ATO Commissioner Warns about Tax Scams
Michael D'Ascenzo Tax Commissioner of Australian Tax Office, the national tax agency of Australia has urged citizens for remaining vigilant of tax-related frauds emerging at the time of tax payments on the Internet. Coolum-news.com.au published this on August 19, 2011.
ATO, short for Australian Tax Office, said that ordinary scams in its knowledge consisted of fraudulent e-mails that directed those victimized for giving away personal information or paying money for acquiring a tax re-imbursement via genuine appearing ATO Internet sites, clicking web-links within spoofed ATO e-mails, or completing forms within attachments implanted on genuine appearing ATO e-mails that frequently carried information-stealing virus.
Furthermore, the Tax Commissioner stated that it wasn't unnatural to have anyone get targeted with a scam, while at times such scams were crafted and executed with so much sophistication and ingenuity that despite being extremely alert and savvy, one could get trapped. Coolum-news.com.au reported this on August 19, 2011.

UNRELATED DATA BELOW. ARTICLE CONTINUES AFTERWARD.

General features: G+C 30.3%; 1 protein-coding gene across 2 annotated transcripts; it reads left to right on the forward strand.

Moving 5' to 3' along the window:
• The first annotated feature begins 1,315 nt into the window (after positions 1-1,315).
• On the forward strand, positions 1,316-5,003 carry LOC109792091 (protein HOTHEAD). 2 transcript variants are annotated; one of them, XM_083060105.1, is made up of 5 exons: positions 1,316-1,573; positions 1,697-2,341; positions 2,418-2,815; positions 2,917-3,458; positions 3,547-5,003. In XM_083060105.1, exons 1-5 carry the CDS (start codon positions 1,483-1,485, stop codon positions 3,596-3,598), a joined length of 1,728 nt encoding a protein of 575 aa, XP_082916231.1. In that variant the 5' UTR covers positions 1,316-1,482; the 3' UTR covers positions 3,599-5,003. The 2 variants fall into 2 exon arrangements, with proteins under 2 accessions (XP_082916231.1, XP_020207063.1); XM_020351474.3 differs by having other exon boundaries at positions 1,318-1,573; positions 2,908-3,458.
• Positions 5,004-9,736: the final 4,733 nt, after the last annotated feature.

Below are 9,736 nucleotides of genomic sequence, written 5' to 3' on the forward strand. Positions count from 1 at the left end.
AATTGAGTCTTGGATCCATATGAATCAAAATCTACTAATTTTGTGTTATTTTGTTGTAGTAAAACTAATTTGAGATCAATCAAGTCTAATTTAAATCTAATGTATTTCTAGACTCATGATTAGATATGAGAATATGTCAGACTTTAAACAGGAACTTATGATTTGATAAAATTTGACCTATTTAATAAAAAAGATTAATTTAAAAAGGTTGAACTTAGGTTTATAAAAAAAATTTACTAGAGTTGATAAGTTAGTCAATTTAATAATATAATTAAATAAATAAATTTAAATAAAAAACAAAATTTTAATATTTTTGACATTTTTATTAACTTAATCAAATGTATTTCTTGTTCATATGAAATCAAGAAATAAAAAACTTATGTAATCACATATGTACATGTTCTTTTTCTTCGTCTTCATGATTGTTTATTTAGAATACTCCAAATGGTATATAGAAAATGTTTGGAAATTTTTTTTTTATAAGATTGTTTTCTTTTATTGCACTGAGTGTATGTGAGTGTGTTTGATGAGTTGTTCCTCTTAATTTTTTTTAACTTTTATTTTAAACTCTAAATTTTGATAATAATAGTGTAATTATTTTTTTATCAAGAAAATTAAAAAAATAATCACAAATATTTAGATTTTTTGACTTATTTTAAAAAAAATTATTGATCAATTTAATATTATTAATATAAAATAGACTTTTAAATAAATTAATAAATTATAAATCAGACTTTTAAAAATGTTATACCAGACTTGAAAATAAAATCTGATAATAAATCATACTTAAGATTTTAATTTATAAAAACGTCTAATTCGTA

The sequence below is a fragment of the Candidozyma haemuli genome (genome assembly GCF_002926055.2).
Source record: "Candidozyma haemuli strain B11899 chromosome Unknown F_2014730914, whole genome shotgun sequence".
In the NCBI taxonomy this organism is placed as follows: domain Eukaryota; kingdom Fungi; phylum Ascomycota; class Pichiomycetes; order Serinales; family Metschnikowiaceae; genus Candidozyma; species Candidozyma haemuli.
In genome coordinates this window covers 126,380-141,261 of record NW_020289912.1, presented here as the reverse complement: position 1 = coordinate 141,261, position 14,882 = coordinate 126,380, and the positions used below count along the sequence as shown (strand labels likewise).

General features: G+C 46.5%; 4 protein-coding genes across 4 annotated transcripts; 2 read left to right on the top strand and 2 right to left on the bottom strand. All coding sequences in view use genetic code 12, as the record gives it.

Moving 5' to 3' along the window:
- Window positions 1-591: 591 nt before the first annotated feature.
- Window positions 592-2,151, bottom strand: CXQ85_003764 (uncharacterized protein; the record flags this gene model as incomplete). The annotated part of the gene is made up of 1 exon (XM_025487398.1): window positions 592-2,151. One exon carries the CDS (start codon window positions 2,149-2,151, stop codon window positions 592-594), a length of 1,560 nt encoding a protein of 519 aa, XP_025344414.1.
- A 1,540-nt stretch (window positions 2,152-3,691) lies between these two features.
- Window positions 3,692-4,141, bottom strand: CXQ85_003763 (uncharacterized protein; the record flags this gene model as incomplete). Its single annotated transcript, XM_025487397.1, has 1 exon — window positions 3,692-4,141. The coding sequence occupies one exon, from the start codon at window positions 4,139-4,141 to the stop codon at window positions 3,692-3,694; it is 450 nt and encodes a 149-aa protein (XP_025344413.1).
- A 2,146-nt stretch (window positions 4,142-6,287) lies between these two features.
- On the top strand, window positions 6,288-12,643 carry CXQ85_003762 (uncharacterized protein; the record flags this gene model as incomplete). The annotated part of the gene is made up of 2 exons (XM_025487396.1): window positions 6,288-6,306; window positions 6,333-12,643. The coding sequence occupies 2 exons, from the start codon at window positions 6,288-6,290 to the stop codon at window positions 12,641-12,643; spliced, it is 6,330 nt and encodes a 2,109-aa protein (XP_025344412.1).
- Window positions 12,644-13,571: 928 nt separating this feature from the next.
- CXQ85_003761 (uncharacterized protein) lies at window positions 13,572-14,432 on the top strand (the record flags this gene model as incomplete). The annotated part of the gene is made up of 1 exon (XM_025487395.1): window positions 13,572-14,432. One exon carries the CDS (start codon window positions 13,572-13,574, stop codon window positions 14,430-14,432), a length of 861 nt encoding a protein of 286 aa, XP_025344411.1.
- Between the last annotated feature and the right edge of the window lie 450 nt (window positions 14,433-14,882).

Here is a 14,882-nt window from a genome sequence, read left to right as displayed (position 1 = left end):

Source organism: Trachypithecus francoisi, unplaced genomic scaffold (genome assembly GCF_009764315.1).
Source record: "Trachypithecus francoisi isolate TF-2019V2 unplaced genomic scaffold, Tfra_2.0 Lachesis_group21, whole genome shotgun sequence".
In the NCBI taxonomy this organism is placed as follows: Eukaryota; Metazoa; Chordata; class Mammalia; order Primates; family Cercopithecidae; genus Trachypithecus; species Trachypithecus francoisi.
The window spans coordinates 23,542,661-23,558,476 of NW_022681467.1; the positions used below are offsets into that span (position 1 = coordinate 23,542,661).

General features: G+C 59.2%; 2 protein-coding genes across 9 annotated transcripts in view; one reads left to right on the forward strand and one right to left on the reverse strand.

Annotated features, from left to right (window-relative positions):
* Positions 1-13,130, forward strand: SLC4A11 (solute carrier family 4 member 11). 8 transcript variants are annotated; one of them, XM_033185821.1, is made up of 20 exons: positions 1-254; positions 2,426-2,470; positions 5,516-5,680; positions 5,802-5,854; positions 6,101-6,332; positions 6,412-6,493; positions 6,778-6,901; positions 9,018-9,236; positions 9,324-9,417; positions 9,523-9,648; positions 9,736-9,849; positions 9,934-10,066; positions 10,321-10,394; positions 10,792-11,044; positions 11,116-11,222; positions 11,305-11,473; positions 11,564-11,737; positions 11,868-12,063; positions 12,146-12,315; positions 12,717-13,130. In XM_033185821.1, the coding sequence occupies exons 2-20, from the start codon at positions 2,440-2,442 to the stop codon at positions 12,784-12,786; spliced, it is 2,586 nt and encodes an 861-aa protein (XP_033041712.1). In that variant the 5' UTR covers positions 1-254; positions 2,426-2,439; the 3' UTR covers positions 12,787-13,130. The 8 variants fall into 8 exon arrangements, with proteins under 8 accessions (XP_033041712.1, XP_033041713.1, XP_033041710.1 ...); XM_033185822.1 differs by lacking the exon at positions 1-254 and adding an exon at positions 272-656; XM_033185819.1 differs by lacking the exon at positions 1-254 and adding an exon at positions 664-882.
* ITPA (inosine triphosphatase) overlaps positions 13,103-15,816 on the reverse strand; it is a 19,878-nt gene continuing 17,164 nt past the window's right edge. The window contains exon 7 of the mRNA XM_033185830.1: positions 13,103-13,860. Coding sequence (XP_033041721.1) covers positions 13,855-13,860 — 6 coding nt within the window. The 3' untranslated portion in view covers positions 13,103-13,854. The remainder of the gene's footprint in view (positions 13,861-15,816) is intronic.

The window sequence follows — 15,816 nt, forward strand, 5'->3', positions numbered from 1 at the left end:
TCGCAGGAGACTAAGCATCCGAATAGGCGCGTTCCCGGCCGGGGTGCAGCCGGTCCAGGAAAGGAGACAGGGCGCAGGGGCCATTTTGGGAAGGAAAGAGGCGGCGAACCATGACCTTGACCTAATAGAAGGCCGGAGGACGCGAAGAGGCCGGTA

The Commissioner further stated that if scammers had people's private details they could grab their identity as well as carry out fraud against them that could potentially result in severe consequences like drainage of money from the victims' financial accounts.
Mr. D'Ascenzo outlined that ATO wouldn't ever dispatch e-mails requesting citizens for their credit card information or any other personal detail. Actually, a genuine tax office wouldn't at any time contact consumers regarding any re-imbursement in the said style. Hence, any e-mail asking for payment card or personal information prior to a re-imbursement could really be a hoax, the Official added.
In the meantime, to maintain additional defense, ATO advised the public to type in the tax office's URL straight into their Web-browsers instead of following web-links implanted on e-mails. There was all the information regarding the current type of scam or other similar frauds along with examples, which the ATO had been informed about within its website, the agency outlined.
Moreover, persons suspicious about any transaction could report ATO via calling at its hotline number as well as forward dubious uninvited e-mails supposedly from ATO at ReportEmailFraud@ato.gov.au for facilitating in catching the perpetrators of such scams, ATO concluded.
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» SPAMfighter News - 26-08-2011